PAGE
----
Thursday, 5 June 2014

Desiring to Believe and Self-Deception

What happens when you desire to believe something? Or when you are invested in a belief or committed to it?

If you were to let that desire, investment or commitment have full reign, would it compromise your rationality? Are the demands of desire for belief and the demands of rationality at odds with one another? Do you need to curb back that desire - take a more distanced, 'neutral' stance - in order to be rational?

I think that an analysis of self-deception suggests that the answer may be 'no'. That is, whole-hearted commitment to or desire for a belief may actually call for adherence to the demands of rationality. I am toying around with the idea that properly worked-out belief commitment and desire will lead one to be rational, rather than, as conventional wisdom would have it, irrational.

I sketch a suggestive argument for thinking that to be true in this short post on the Philosophy @ University of Birmingham blog (the university I'm doing my MA through):

http://philosophybirmingham.blogspot.co.uk/2014/06/desiring-to-believe-and-self-deception.html 

Tuesday, 20 May 2014

Can Life Have Meaning Without God?



Last Sunday (18/05/2014) I gave a talk (with Q&A) at Wantage Baptist Church on the topic, 'Can Life Have Meaning Without God?'

A good quality audio recording was made and can be found below:

http://www.wantagebaptist.org.uk/sermon-media/meaning-without-god/

Thursday, 24 April 2014

Stuff People Say: "Empathy Explains Morality"

Does empathy explain morality?

Here is my latest 'Stuff People Say' Chrysolis article addressing that question.

Link

Sunday, 23 February 2014

Bennett Helm on the Problem of Both Inventing and Discovering our Values

"On the one hand, a person's values are at least in part up to her, and are in this sense subjective: she can have a say in creating or inventing the kind of person it is worth her being. To be able to invent ourselves in this way is to have a kind of freedom that is distinctly human: a freedom not merely to control our actions but more fundamentally to govern ourselves; call this freedom "autonomy". Thus it is inconsistent with our autonomy that the source of the norms at issue in the kind of person it is worth our being be wholly external to us; rather, to be autonomous is for the source of those norms to be at least partially within one's understanding of who one is to be. In being autonomous, therefore, we can choose certain values, and by making these choices we determine our reasons.
     
On the other hand, there seems also to be an element of objectivity in what values a person holds in that she can deliberate about them correctly or incorrectly. Deliberation is a matter of choosing for reasons, thereby making possible the articulation of why one course of life is better than another, so that it is not intellectually arbitrary which values we choose. Hence through deliberation we can discover the values things really have and so the kind of person it is worth our being, potentially overcoming delusions or misunderstandings about ourselves. The possibility of such discovery means that there are rational constraints on which values we can autonomously choose.

... The problem is that such talk of rational discovery seems to leave no room for autonomous invention, and vice versa. How can we make sense of the possibility of getting our values (objectively) right or wrong when we are the ones (subjectively) determining the standards of correctness? This difficulty, which I shall call the apparent paradox of simultaneous autonomous invention and rational discovery, seems to undermine our best attempts at getting clearer on the kind of deliberation at issue here."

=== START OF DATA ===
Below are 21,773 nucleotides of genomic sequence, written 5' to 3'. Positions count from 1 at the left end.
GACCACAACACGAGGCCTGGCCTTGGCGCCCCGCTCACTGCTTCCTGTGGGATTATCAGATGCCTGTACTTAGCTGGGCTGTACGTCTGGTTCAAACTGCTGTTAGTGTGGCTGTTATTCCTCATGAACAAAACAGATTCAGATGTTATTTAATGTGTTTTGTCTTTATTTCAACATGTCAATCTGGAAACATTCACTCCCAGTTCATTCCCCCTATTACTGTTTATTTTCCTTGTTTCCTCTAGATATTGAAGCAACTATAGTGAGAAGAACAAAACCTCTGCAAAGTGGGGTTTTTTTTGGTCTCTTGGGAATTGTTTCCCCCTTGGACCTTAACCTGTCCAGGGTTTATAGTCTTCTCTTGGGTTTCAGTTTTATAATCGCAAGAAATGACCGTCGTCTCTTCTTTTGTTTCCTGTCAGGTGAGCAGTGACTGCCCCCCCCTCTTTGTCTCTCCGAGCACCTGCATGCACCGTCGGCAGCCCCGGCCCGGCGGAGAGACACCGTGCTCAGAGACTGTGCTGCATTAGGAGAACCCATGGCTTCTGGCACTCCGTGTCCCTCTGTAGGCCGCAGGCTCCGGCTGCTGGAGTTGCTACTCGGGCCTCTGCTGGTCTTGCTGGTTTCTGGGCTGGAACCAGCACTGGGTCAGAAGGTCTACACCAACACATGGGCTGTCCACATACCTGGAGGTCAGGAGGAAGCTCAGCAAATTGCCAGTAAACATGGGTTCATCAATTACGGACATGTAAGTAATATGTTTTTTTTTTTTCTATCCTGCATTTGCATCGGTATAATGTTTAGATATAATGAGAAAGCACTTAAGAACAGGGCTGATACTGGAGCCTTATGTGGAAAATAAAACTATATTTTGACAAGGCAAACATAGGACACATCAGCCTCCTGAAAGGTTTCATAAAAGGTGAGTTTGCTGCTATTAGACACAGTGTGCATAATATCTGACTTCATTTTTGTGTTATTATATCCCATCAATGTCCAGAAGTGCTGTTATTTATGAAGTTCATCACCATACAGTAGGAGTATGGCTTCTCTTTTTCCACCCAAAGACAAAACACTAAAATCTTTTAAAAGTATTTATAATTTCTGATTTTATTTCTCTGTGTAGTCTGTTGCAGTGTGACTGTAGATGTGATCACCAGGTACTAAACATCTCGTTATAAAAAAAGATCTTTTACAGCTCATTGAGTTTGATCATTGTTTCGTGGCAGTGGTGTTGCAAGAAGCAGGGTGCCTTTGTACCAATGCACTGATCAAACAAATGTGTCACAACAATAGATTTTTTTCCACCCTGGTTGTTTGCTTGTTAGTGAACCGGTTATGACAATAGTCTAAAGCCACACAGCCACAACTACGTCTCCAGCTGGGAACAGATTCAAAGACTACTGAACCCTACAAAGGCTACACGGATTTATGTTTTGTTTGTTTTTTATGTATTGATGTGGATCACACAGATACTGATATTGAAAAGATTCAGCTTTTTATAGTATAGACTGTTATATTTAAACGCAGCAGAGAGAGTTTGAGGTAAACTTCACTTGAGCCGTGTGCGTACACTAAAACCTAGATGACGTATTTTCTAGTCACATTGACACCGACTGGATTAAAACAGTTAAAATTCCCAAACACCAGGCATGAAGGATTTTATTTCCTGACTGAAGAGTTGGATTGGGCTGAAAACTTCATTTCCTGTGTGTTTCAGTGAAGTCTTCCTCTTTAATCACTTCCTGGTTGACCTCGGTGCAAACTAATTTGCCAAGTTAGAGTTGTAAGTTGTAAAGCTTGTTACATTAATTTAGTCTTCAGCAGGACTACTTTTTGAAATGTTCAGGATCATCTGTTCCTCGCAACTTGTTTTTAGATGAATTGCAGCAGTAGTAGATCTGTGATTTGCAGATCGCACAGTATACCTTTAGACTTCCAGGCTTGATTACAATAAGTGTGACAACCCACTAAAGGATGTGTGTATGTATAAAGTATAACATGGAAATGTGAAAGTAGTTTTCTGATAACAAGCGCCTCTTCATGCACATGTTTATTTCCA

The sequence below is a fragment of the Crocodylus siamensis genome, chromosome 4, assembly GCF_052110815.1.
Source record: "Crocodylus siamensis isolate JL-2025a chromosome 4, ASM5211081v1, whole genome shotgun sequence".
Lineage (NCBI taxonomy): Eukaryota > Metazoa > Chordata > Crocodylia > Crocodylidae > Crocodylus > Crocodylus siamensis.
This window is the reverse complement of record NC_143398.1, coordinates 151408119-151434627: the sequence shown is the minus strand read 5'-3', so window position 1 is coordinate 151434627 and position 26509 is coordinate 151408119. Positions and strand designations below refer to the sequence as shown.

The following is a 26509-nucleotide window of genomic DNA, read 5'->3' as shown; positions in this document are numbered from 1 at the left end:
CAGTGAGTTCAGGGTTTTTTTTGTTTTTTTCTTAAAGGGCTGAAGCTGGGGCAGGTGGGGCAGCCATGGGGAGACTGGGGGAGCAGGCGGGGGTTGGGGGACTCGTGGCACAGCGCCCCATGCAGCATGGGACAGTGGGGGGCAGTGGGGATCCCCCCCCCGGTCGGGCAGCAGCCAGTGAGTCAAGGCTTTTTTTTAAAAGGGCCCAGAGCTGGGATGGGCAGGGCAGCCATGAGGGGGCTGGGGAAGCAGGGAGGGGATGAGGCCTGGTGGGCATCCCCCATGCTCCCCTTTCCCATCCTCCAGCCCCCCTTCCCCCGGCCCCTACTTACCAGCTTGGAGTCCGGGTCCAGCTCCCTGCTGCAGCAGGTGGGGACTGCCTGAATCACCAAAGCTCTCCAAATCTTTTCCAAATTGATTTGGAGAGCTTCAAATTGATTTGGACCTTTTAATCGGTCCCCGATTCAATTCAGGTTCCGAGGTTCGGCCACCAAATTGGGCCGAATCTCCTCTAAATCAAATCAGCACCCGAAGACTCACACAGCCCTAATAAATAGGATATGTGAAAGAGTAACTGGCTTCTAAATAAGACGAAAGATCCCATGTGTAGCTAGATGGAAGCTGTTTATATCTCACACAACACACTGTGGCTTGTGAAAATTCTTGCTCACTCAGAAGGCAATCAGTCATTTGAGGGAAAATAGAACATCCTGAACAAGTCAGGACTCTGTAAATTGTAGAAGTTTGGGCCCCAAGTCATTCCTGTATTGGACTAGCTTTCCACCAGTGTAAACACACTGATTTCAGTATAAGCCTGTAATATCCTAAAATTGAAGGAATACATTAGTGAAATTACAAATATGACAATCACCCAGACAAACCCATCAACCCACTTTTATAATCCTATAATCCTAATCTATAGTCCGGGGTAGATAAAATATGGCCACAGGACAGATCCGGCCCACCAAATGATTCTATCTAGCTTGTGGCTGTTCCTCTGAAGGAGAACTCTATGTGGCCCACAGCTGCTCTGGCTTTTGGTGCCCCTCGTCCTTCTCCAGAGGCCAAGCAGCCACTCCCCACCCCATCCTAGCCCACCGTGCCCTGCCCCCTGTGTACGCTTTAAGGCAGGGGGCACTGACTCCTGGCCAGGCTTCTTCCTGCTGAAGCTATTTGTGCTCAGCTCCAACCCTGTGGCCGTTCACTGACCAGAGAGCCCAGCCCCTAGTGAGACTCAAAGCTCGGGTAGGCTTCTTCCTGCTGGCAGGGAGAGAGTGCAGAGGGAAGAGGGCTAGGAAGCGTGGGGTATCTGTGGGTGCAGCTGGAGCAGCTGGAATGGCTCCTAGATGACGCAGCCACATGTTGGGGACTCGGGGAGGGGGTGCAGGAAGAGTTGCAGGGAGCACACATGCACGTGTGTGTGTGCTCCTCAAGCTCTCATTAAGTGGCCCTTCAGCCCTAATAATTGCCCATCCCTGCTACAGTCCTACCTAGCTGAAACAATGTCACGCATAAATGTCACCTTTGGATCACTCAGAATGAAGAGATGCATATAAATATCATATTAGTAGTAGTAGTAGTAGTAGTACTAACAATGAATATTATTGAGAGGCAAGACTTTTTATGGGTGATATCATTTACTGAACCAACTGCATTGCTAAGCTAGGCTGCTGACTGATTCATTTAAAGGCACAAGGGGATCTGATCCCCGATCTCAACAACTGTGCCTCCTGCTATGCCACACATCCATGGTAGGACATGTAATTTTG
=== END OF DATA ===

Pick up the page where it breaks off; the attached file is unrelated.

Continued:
HELM, B. W. (2001). Emotional reason: deliberation, motivation, and the nature of value. Cambridge, UK, Cambridge University Press. pp.13-14.
 

Monday, 13 January 2014

Stuff People Say: "I do Jesus, not theology"

I run a monthly feature on the Chrysolis blog taking a deeper look at "Stuff People Say" about religion, philosophy, and culture.

My latest contribution examines a popular Christian sentiment; "I do Jesus, not theology."

Link

Sunday, 29 December 2013

Quick Life/Blog Update

Here’s a general update on what’s going on...
 
I’m working at the moment as an assistant to the full time tutors at the OCCA (Oxford Centre for Christian Apologetics). I’ve been in the role for a little over a year now. I relocated to Oxford and now stay in Wycliffe Hall, an ordination college for the Church of England. (No, I’m not becoming a priest, I just live there!) The job has been an immense blessing. Perhaps not surprisingly, I love Oxford. Having only lived in Northampton and Stoke-on-Trent previously, it is refreshing to live somewhere that is actually beautiful. I mostly do ‘behind the scenes’ administration and organisation but I’ve also had the chance to do things like edit videos, research, write for the ministry magazine, and even teach an optional class or two. The best part of my whole ‘Oxford experience’, though, is getting to participate in the community of OCCA/Wycliffe staff and students. So many thoughtful, dedicated followers of Christ from all around the world.

Since October, while maintaining my full-time job, I have also enrolled on a part-time, distance learning MA in the Philosophy of Health and Happiness from the University of Birmingham. Surprised that I’m not studying philosophy of religion? I am still, of course, deeply interested in philosophy of religion but I found that the kind of questions I wanted to explore about religion were not the typical kind usually put under the ‘philosophy of religion’ label. And a more experienced friend advised me to acquire expertise in some field outside of philosophy of religion and then bring that expertise to bear on religious matters. That struck me as good advice. That said, there is some philosophy of religion as part of the course. Over the past term, I have handed in essays assessing the view that moral wrongness just is breaking God’s commands and assessing the implications of certain recent theories of religion from the cognitive sciences. Next term I get to look into the philosophy of health and happiness directly and also the philosophy of psychiatry.